In January, I posted an article called “Greenfield Opportunity”, which outlined my current career focus as Chief Technology Officer (CTO).

In this article, I will provide insight into our future-state IT architecture. As our story evolves, I am committed to sharing additional details regarding our architecture and technology decisions.


Elanco was founded in 1954, delivering comprehensive products and knowledge services to improve animal health and food-animal production. The vision is simple:

“Food and companionship enriching life. Our vision advances the well-being of animals, people, and our planet.”

The numbers below provide an insight into the scale and complexity of the business.

  • Severing Customers in 90+ Countries
  • 5800+ Total Employees
  • 150+ IT Employees
  • 60+ Physical Sites Globally
  • 10+ R&D and Manufacturing Sites

With a rich history in veterinary pharmaceuticals, all R&D and Manufacturing sites must be operational 24x7 and adhere to strict quality, compliance, and regulatory standards.

IT Principles

With an incredible number of IT decisions ahead, it was first important to establish some basic principles. As a result, we created a set of IT principles, which aim to drive better strategic decision making, by proactively triggering the right architecture conversations.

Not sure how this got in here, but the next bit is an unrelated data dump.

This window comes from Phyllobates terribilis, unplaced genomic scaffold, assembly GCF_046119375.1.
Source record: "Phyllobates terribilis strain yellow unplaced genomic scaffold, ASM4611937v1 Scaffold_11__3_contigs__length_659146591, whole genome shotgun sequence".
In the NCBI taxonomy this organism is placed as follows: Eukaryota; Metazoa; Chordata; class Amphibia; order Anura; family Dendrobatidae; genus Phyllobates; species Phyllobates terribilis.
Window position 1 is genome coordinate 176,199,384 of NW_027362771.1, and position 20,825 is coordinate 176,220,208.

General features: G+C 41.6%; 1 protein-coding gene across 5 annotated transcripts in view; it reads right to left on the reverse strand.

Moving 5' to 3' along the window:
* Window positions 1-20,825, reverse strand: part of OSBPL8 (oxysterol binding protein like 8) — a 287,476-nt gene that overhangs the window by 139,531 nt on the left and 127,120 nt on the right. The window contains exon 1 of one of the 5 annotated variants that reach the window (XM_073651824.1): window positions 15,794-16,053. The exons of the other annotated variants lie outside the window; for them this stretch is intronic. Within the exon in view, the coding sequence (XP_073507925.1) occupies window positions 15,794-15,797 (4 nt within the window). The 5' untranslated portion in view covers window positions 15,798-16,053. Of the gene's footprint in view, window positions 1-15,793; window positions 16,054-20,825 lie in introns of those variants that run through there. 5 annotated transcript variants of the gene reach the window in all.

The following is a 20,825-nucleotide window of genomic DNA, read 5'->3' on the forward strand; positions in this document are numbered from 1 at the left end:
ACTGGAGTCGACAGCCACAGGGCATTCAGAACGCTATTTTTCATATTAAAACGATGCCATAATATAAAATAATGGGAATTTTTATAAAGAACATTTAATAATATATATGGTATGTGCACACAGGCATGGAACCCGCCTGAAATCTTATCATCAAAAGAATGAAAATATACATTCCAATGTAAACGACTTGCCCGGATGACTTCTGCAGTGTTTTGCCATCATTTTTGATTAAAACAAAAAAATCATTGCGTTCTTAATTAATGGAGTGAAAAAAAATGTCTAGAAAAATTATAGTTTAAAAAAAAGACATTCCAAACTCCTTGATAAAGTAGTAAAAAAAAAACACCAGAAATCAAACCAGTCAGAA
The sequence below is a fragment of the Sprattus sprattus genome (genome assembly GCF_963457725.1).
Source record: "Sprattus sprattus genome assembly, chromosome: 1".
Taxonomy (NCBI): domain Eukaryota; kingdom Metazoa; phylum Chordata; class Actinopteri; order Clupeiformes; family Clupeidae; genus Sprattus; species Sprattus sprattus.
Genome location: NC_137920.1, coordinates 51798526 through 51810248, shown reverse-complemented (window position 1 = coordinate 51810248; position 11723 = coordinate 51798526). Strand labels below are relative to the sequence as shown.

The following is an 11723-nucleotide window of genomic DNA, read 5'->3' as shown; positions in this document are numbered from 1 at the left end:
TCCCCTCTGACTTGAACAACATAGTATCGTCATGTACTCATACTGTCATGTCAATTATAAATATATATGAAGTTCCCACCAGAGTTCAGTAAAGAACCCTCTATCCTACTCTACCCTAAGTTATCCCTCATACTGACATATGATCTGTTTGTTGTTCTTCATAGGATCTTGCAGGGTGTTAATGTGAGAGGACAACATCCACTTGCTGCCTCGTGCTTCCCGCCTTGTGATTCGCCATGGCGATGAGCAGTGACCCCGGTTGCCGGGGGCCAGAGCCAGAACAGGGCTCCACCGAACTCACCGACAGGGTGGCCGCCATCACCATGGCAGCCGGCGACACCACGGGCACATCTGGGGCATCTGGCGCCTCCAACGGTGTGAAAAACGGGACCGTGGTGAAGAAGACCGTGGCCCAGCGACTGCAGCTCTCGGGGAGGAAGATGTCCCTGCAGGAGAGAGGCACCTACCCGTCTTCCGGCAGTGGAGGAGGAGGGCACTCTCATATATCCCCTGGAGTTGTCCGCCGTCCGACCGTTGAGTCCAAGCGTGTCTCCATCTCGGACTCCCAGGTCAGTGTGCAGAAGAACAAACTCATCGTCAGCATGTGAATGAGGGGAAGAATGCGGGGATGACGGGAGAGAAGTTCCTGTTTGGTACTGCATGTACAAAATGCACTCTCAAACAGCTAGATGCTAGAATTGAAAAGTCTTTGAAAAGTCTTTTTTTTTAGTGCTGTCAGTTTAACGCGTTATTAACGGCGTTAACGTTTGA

There are four principles assigned to each domain, covering Business Process, Information, Application, and Technology.

IT Principles

The rationale behind having only four principles is to ensure that they can be easily consumed and remembered. Historically we have had hundreds of principles, which although are perfectly valid, results in limited adoption.

IT Declarations

Alongside the IT principles, we have also created the following IT declarations. These build on the IT principles, providing a greater level of detail.

  • Hybrid-Cloud: By default, Public Cloud must be prioritised over Colocation Data Centres and Local Compute.

  • Open Source: By default, new applications must prioritise open-source technologies, with proprietary technologies looking to maximise our strategic partnerships.

  • Custom Developed: By default, new custom-developed applications must embrace a Cloud Native architecture (Twelve-Factor App and FAIR), prioritising FaaS and PaaS.

  • Commercial of the Shelf (CotS): By default, new Commercial of the Shelf (CotS) applications must embrace a Cloud Native architecture, prioritising SaaS.

  • Server Deployment: By default, new IaaS server deployments must target immutable infrastructure, where servers are ephemeral (short-lived) and stateless (do not persist a session).

  • Automation: By default, new application deployments must be automated, leveraging build tools and/or automation services.

  • Datastores: By default, new managed datastores must prioritise open-source technologies, avoiding proprietary/licensed technologies.

  • Integrations: By default, new system-to-system integrations must leverage the approved Enterprise Integration Fabric.

  • API-First: By default, new applications must leverage open and documented web service-based APIs and/or Webhooks.